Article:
Domestic US training flights with the Northrop Grumman RQ-4 Global Hawk could resume this month if the US Air Force and Federal Aviation Administration agree new procedures for operating the unmanned air vehicle from Beale AFB in California.

Flights were halted on 21 November after a Global Hawk briefly lost datalink communications with the ground while recovering to Beale, after the first routine training mission in US civil airspace. Beale crews are continuing to fly RQ-4s over Iraq.

The link was interrupted as the Global Hawk was spiralling down to land at Beale, using a profile similar to that for the manned Lockheed U-2. This was designed to keep the UAV within an 18.5km (10nm) radius of the base while descending through civil airspace below 18,000ft (5,500m).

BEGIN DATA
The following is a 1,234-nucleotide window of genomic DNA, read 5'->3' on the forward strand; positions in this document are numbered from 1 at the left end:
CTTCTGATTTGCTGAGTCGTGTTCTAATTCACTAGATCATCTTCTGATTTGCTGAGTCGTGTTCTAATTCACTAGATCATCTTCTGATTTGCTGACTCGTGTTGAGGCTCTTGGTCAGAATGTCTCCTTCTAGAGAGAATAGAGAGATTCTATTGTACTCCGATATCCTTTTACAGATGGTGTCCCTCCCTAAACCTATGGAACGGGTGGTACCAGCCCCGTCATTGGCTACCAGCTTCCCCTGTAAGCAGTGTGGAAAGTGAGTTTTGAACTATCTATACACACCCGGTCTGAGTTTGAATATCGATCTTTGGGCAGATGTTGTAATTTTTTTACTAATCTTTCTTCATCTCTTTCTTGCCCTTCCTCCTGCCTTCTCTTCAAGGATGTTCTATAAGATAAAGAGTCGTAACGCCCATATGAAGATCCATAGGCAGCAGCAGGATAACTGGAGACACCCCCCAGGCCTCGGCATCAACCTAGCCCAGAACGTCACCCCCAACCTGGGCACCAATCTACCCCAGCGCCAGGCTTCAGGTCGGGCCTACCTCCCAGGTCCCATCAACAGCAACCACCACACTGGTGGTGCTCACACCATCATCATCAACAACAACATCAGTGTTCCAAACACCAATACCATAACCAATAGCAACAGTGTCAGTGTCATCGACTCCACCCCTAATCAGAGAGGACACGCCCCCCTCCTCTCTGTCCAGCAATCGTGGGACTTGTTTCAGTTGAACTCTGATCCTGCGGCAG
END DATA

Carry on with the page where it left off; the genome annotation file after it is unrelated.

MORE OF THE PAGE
Following a pre-programmed 30s delay after loss of the link, the UAV autonomously initiated a climb and transmitted an alert to air traffic control. Communications with the ground station were quickly regained and the Global Hawk resumed its approach.

Northrop believes the link loss may have been caused by the UAV entering a communications dead zone over its ground station. This could be overcome by changing the descent profile and providing redundant datalinks, it says.

Source: Flight International